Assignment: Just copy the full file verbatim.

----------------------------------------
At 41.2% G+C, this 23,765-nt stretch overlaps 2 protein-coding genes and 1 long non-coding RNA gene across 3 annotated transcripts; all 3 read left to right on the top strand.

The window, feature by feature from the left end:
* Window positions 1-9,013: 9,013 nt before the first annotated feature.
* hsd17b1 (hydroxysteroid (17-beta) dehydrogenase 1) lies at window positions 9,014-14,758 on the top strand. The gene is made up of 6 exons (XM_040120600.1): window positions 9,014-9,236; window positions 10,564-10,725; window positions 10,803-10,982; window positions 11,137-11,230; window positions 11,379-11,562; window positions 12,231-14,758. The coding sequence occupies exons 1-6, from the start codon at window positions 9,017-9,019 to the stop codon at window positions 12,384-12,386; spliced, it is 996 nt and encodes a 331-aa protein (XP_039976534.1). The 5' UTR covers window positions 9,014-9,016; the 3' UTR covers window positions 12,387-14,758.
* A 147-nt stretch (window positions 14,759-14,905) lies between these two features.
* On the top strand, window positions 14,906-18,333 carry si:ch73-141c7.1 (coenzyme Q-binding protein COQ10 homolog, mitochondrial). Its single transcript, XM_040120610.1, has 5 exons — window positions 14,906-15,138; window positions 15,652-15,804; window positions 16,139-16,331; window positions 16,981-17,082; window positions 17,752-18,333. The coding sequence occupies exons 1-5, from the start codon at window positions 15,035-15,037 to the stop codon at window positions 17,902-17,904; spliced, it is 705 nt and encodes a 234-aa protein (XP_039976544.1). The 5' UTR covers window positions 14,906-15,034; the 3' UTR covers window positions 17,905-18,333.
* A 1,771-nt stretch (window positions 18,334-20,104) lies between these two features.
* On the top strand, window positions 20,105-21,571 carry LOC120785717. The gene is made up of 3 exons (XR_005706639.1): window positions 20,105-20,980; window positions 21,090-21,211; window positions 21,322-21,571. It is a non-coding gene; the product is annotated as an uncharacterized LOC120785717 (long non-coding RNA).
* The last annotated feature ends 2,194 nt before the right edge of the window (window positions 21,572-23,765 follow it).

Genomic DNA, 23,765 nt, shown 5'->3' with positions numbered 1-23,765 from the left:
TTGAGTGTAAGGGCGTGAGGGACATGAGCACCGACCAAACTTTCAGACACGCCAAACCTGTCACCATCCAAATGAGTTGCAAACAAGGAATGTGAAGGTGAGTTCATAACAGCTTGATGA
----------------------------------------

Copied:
At 41.2% G+C, this 23,765-nt stretch overlaps 2 protein-coding genes and 1 long non-coding RNA gene across 3 annotated transcripts; all 3 read left to right on the top strand.

The window, feature by feature from the left end:
* Window positions 1-9,013: 9,013 nt before the first annotated feature.
* hsd17b1 (hydroxysteroid (17-beta) dehydrogenase 1) lies at window positions 9,014-14,758 on the top strand. The gene is made up of 6 exons (XM_040120600.1): window positions 9,014-9,236; window positions 10,564-10,725; window positions 10,803-10,982; window positions 11,137-11,230; window positions 11,379-11,562; window positions 12,231-14,758. The coding sequence occupies exons 1-6, from the start codon at window positions 9,017-9,019 to the stop codon at window positions 12,384-12,386; spliced, it is 996 nt and encodes a 331-aa protein (XP_039976534.1). The 5' UTR covers window positions 9,014-9,016; the 3' UTR covers window positions 12,387-14,758.
* A 147-nt stretch (window positions 14,759-14,905) lies between these two features.
* On the top strand, window positions 14,906-18,333 carry si:ch73-141c7.1 (coenzyme Q-binding protein COQ10 homolog, mitochondrial). Its single transcript, XM_040120610.1, has 5 exons — window positions 14,906-15,138; window positions 15,652-15,804; window positions 16,139-16,331; window positions 16,981-17,082; window positions 17,752-18,333. The coding sequence occupies exons 1-5, from the start codon at window positions 15,035-15,037 to the stop codon at window positions 17,902-17,904; spliced, it is 705 nt and encodes a 234-aa protein (XP_039976544.1). The 5' UTR covers window positions 14,906-15,034; the 3' UTR covers window positions 17,905-18,333.
* A 1,771-nt stretch (window positions 18,334-20,104) lies between these two features.
* On the top strand, window positions 20,105-21,571 carry LOC120785717. The gene is made up of 3 exons (XR_005706639.1): window positions 20,105-20,980; window positions 21,090-21,211; window positions 21,322-21,571. It is a non-coding gene; the product is annotated as an uncharacterized LOC120785717 (long non-coding RNA).
* The last annotated feature ends 2,194 nt before the right edge of the window (window positions 21,572-23,765 follow it).

Genomic DNA, 23,765 nt, shown 5'->3' with positions numbered 1-23,765 from the left:
TTGAGTGTAAGGGCGTGAGGGACATGAGCACCGACCAAACTTTCAGACACGCCAAACCTGTCACCATCCAAATGAGTTGCAAACAAGGAATGTGAAGGTGAGTTCATAACAGCTTGATGA